Determining the root cause of many common symptoms, like night sweats, can be challenging.
Over the years, I have had many fitness clients who battle low testosterone also report having night sweats.
I began to wonder if the two were more closely related than I thought, so I sought out a medical colleague for a chat and did several hours of research to see if there was indeed a link between low T levels and night sweats.
Read on to learn what I found.
- A hormonal imbalance, like low testosterone, can cause men and women to experience night sweats.
- Testosterone replacement therapy may help those who experience night sweats raise testosterone levels while simultaneously reducing night sweats.
- There are several other medical conditions that can cause night sweats in men and women.
Is There a Connection Between Low T and Night Sweats?
There is a connection between low T and night sweats, much like a hormonal imbalance during menopause in women causes hot flashes.
Blood tests can detect hormone imbalances.
So, if your doctor determines that low testosterone levels are the underlying problem, they may suggest testosterone replacement therapy to replenish levels and reduce sweating at night, among other things.
Let’s take a closer look at night sweats.
What Are Night Sweats?
Night sweats are repeated episodes of heavy sweating during sleep that might soak the bedding and sleepwear and is usually a symptom of an underlying condition .
The hypothalamus is a small area of the brain that produces hormones that control the body’s essential functions, including body temperature, mood, hunger, sleep, and sex drive .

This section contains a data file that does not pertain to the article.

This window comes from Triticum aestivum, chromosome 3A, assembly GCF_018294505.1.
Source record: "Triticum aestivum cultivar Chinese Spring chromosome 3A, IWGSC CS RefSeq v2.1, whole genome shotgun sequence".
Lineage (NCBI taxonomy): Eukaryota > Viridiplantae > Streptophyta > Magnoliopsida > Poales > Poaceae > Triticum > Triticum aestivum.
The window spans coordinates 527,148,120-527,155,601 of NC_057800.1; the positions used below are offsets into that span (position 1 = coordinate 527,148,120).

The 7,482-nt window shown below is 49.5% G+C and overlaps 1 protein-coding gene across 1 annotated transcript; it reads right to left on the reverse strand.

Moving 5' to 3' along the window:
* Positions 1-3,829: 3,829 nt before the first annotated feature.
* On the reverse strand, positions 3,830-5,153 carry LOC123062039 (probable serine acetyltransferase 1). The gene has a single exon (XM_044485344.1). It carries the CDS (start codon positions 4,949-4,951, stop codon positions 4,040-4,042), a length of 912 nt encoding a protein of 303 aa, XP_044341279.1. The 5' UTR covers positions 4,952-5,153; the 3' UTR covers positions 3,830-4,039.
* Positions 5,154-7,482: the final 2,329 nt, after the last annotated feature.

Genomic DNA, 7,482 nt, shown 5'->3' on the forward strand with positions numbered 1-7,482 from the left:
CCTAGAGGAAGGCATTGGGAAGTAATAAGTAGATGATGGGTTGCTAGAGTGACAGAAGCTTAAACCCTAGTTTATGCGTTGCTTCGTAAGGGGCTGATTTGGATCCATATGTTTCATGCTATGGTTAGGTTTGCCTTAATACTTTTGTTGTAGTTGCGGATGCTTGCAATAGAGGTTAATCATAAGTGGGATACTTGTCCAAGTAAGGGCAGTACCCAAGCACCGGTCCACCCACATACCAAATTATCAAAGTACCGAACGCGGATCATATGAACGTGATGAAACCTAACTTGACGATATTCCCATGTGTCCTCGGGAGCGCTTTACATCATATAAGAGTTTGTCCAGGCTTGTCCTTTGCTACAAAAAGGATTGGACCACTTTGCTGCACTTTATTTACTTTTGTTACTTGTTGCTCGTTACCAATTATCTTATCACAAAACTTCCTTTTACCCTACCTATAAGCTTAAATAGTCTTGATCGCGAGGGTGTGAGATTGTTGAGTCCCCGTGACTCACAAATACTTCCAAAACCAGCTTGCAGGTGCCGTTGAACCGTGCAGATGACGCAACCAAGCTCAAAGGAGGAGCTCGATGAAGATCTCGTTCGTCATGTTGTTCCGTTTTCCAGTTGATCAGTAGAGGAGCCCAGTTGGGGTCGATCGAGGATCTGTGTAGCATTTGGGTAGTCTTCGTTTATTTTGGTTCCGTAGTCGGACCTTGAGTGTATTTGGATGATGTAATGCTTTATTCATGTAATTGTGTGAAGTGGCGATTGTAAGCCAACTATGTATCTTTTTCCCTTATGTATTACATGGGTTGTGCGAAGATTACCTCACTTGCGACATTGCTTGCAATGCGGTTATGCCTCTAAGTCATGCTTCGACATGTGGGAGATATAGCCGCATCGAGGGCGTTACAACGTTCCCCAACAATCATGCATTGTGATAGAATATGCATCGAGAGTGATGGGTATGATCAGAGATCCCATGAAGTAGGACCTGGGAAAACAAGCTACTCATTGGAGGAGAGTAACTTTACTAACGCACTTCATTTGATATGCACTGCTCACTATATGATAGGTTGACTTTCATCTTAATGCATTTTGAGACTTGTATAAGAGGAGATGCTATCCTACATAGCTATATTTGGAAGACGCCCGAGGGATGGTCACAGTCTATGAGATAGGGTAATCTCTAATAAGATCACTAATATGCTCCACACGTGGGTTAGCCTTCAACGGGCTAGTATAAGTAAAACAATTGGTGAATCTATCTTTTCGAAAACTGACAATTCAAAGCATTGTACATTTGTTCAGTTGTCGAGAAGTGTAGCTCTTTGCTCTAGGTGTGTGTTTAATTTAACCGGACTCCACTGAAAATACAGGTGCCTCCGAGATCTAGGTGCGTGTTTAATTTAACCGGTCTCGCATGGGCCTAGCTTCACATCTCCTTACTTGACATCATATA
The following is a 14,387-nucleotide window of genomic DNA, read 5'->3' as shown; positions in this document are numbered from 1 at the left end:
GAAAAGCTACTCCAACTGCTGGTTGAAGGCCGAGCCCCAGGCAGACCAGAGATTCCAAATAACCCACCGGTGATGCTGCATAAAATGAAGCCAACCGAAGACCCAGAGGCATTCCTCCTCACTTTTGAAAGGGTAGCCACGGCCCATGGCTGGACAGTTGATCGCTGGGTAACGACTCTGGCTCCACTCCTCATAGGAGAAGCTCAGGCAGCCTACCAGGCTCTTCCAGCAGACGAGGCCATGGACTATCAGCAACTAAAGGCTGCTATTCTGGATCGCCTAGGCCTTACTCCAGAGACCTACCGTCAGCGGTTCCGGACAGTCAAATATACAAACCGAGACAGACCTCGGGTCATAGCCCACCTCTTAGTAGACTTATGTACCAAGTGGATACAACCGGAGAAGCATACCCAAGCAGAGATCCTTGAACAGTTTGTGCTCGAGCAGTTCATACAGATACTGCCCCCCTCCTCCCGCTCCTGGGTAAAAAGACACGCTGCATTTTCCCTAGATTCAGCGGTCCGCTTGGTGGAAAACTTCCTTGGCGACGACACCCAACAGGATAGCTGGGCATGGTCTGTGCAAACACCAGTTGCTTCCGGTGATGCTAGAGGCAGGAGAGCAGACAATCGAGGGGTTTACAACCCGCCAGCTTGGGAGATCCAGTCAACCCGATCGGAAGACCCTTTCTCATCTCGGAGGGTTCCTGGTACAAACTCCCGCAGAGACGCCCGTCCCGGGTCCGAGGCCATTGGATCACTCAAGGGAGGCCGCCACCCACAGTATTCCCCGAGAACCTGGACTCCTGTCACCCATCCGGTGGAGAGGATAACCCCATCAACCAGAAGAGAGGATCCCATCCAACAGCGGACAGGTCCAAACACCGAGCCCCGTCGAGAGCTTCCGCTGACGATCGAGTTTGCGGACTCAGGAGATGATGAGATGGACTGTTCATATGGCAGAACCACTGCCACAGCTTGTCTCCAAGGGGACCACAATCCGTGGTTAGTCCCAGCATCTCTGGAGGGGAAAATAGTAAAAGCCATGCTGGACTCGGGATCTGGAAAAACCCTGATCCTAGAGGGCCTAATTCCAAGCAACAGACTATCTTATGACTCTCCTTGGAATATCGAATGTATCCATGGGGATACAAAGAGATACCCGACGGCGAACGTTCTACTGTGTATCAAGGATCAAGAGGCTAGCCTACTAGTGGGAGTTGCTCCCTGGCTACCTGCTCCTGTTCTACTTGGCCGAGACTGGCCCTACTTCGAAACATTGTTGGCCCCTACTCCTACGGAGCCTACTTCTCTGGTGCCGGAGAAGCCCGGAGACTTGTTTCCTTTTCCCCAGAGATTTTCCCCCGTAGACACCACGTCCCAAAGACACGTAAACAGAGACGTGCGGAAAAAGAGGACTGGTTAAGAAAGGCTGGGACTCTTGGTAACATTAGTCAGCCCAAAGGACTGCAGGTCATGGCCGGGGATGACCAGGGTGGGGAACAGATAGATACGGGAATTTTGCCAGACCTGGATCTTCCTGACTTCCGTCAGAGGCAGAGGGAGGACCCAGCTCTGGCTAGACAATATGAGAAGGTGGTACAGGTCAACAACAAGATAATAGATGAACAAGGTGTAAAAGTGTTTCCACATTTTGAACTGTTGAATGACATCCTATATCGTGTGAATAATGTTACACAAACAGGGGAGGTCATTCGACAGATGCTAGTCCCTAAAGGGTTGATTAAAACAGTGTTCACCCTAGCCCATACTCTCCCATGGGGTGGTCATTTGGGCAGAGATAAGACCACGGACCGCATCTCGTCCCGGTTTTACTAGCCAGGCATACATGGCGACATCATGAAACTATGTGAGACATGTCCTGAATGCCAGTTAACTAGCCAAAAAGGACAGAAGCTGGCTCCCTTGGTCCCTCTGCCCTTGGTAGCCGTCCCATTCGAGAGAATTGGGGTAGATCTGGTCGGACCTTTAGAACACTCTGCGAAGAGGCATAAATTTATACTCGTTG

When your body temperature rises, the hypothalamus sends a signal that alerts sweat glands to produce sweat that evaporates and cools the body.
The hypothalamus is a critical component of the hormone system and the body’s temperature control. Low T can disrupt the signaling of the hypothalamus regarding internal temperature and lead to night sweats.
“Night sweats” is a term for sweating during the night to the point that it soaks your pajamas or sheets. Hot flashes and night sweats are often linked to hormonal imbalances among women, especially during menopause. But men can experience hot flashes and night sweats too.”
- Kristeen Cherney, PhD
What is Considered a Low Testosterone Level?
Anything below 300 nanograms per deciliter (ng/dL) is considered a low testosterone level for men by the American Urology Association (AUA). For women, it’s anything under 25 ng/dL.
However, some doctors and researchers believe less than 250 ng/dL to be low for male adults. Many also take into consideration any additional symptoms when making the diagnosis .
Low testosterone levels or hypogonadism is a common condition affecting people of all ages and genders.
When the body is not producing enough testosterone, people usually experience a wide range of physiological and physiological symptoms .
For men, this includes:
- Night sweats
- Low libido
- Disrupted sleep
- Sexual dysfunction
- Decreased muscle mass
- Loss of body hair
- Shrinking testicles
- Low sperm count
- Mood changes
For women, this includes:
- Hair loss
- Thinning or dry skin
- Trouble sleeping
- Reduced muscle tone
- Weight gain
- Irregular menstrual cycle
Should You Be Concerned?
You should be concerned if you experience more than occasional night sweats that result in sleep deprivation, especially if you are experiencing other symptoms.
Schedule an office visit with your doctor so they can evaluate your symptoms and discuss any medical conditions like low testosterone levels or obstructive sleep apnea to implement a treatment plan.
How Low T is Treated